Context awareness

Introducing ReactiveBeacons

2015-09-30 Android, Context awareness, Java, Open source No comments

Recently, I’ve created yet another reactive library for Android. It’s called ReactiveBeacons and it’s responsible for observing BLE (Bluetooth Low Energy) beacons. Beacons are small devices, which became quite popular in the last years. They can be utilized in creating Contextual Awareness, Contextual Computing and Internet of Things. Beacons have lithium battery, are constantly turned on and emit signals via Bluetooth all the time. ReactiveBeacons library allows to transform these signals into Observable stream compatible with RxJava. Whenever new beacon is detected or RSSI (Received signal strength indication) changes, new immutable beacon data is emitted.

Usage of the library inside the Activity is simple:

We also have to remember to unregister subscription correctly in order to stop BLE scan, which can drain the battery.

If you want to use this library in your project, add the following dependency to your build.gradle file.

dependencies {
  compile 'com.github.pwittchen:reactivebeacons:0.0.1'

Don’t forget to add dependency to RxAndroid if you want to use Android-specific features of RxJava.

Source code of the library can be found at:

Any new issues or pull requests are welcome!
Happy coding!

Micro-location based on WiFi Access Points

2014-09-21 Android, Context awareness No comments


Recently, I started working on quite interesting project. One of its elements is micro-location inside the building based on WiFi Access Points. Company’s buildings have a lot of Access Points in different locations like regular rooms, conference rooms, corridors, sports building and restaurant. Having pool of Access Points with their names, locations and MAC addresses (or more precisely: BSSID) it’s possible to create micro-location for Android mobile devices.


On the image below, you can see approximate location of WiFi Access Points in the F3 building of Future Processing company. Other buildings also have their own Access Points, but they weren’t taken into consideration during the initial experiment. Android gives us possibility to scan available WiFi Access Points and measure their signal strength. Appropriate BroadcastReceiver allows us to react on event of changing WiFi Access Points signal strength, what can be interpreted as movement of person having mobile device. When such event occurs, we can read list of available Access Points, measure their signal strength, detect Access Point with the strongest signal, map it to specific room location and start WiFi scan again in order to retrieve fresh list of the Access Points as soon as possible. We have to remember that WiFi scanning is an asynchronous operation, so we don’t know, when we receive the results. That’s why event-driven development is good approach in such case. We can use pure Android BroadcastReceiver or use Otto Event Bus to make our code annotation-based, fine-grained and clear.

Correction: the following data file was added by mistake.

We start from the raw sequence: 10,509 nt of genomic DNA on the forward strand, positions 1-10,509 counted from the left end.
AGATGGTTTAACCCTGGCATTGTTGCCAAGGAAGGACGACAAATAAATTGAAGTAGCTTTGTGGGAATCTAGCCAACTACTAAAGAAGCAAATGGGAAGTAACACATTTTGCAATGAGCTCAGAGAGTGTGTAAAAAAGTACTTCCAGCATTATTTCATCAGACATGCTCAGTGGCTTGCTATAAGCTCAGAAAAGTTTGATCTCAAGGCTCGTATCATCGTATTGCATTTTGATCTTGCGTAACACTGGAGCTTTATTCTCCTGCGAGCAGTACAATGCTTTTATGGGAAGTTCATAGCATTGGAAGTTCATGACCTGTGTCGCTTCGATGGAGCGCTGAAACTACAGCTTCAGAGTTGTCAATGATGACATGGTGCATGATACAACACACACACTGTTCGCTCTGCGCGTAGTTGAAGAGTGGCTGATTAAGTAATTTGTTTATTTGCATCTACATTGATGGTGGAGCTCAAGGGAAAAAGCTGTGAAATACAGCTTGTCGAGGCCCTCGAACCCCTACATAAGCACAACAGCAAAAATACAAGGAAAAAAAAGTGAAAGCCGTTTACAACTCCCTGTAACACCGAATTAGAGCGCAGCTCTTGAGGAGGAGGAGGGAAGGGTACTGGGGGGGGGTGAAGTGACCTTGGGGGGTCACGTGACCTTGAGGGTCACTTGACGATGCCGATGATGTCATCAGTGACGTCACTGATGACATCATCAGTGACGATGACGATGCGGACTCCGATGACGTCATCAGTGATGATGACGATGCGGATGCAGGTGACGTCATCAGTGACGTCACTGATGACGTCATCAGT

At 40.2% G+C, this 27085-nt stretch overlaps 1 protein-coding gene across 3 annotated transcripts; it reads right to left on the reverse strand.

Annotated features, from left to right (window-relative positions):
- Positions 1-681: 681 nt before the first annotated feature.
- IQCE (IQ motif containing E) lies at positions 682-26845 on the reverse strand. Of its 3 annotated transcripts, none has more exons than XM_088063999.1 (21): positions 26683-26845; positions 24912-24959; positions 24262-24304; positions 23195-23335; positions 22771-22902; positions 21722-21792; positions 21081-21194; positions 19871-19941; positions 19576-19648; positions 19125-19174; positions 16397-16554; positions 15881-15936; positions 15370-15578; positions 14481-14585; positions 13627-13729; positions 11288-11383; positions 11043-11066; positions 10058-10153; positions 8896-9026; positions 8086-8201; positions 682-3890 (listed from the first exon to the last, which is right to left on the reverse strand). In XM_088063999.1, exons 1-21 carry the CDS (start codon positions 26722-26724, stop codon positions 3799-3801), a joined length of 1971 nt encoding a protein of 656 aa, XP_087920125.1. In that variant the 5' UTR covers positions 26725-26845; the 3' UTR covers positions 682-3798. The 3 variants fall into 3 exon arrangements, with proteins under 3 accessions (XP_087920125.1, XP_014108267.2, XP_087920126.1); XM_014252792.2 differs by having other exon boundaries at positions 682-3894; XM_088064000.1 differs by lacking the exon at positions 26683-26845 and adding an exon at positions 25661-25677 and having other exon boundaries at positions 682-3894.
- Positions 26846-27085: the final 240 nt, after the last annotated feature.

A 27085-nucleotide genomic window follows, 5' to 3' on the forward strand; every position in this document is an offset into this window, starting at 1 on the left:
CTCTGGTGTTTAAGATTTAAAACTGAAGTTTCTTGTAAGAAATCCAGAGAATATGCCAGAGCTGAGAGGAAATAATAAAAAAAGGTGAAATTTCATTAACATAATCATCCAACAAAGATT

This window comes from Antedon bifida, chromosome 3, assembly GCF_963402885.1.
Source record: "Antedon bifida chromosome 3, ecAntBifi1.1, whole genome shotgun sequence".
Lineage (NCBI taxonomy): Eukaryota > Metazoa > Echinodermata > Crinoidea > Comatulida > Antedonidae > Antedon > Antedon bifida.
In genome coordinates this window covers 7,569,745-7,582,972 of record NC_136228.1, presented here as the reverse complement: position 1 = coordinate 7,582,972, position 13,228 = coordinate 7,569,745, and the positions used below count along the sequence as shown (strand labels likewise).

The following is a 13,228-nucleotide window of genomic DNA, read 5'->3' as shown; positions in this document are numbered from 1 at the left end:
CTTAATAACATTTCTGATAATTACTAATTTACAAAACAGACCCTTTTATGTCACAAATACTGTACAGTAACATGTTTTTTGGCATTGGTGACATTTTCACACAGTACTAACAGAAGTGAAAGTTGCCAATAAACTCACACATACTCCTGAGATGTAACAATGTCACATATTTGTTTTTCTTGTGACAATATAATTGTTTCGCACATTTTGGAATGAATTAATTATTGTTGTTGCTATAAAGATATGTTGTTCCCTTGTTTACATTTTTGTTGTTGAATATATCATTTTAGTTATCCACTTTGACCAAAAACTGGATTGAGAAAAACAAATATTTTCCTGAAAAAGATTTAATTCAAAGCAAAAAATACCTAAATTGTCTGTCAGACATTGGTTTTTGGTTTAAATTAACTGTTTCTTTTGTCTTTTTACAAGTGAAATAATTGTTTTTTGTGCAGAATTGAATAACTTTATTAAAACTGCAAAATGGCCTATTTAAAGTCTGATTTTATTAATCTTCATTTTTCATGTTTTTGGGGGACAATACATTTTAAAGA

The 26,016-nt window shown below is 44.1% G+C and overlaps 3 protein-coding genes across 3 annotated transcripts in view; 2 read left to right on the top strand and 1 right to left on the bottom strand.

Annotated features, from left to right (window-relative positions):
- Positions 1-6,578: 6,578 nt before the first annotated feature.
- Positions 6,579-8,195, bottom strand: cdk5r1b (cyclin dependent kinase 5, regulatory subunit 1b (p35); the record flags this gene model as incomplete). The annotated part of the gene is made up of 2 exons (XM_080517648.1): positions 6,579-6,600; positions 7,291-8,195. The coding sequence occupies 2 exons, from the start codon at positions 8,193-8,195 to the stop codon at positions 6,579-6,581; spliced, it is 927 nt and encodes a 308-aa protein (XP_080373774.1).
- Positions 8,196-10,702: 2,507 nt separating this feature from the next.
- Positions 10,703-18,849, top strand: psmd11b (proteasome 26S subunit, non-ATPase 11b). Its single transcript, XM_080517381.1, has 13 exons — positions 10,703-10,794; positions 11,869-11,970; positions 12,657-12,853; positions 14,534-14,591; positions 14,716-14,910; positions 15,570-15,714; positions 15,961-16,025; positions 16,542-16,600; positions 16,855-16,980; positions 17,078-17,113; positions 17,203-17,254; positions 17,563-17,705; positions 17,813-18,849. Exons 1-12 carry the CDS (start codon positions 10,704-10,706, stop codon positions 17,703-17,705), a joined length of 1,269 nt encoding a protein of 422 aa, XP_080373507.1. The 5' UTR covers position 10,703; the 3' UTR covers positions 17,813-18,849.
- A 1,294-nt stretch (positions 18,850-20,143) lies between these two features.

Original image comes from website.


To implement micro-location I used open-source NetworkEvents Android library, which I have written earlier and described in one of my previous blog posts.

First, we should create AccessPoint model.

AccessPoint class can cotain mac address of the particular Access Point, keyName as additional identifier of the Access Point location and fineName containing readable name of the Access Point location, which can be displayed for the user.

After that, we have to create RoomLocator class. This class contains getNearestAccessPoint() method, which reads list of the available Access Points and returns one with the strongest signal. We have to remember, that we have to fill accessPointsRoomList HashMap with our map of the Access Points. In this case, MAC address of the Access Point, which is String value, should be treated as a key in the HashMap.

After that, we can use NetworkEvents to listen, when signal strength of the Access Points is being changed. This usually happens, when user is moving with the smartphone. We can do that very easily with @Subscribe annotation. When mentioned event occurs, we can call getNearestAccessPoint() method from RoomLocator class. Of course, we can create provider for this class and access it in static way. In addition, please read my previous post about Network Events library if you want to know, how to use it properly.

That’s it. Every time, when WifiAccessPointsSignalStrengthChangedEvent will occur, you will get fresh information about Access Point with the strongest signal, which can be treated as your location. I’ve tested this solution and it actually works. Please remember that such application can work only in buildings with many different Access Points in different rooms on different floors (usually in IT companies).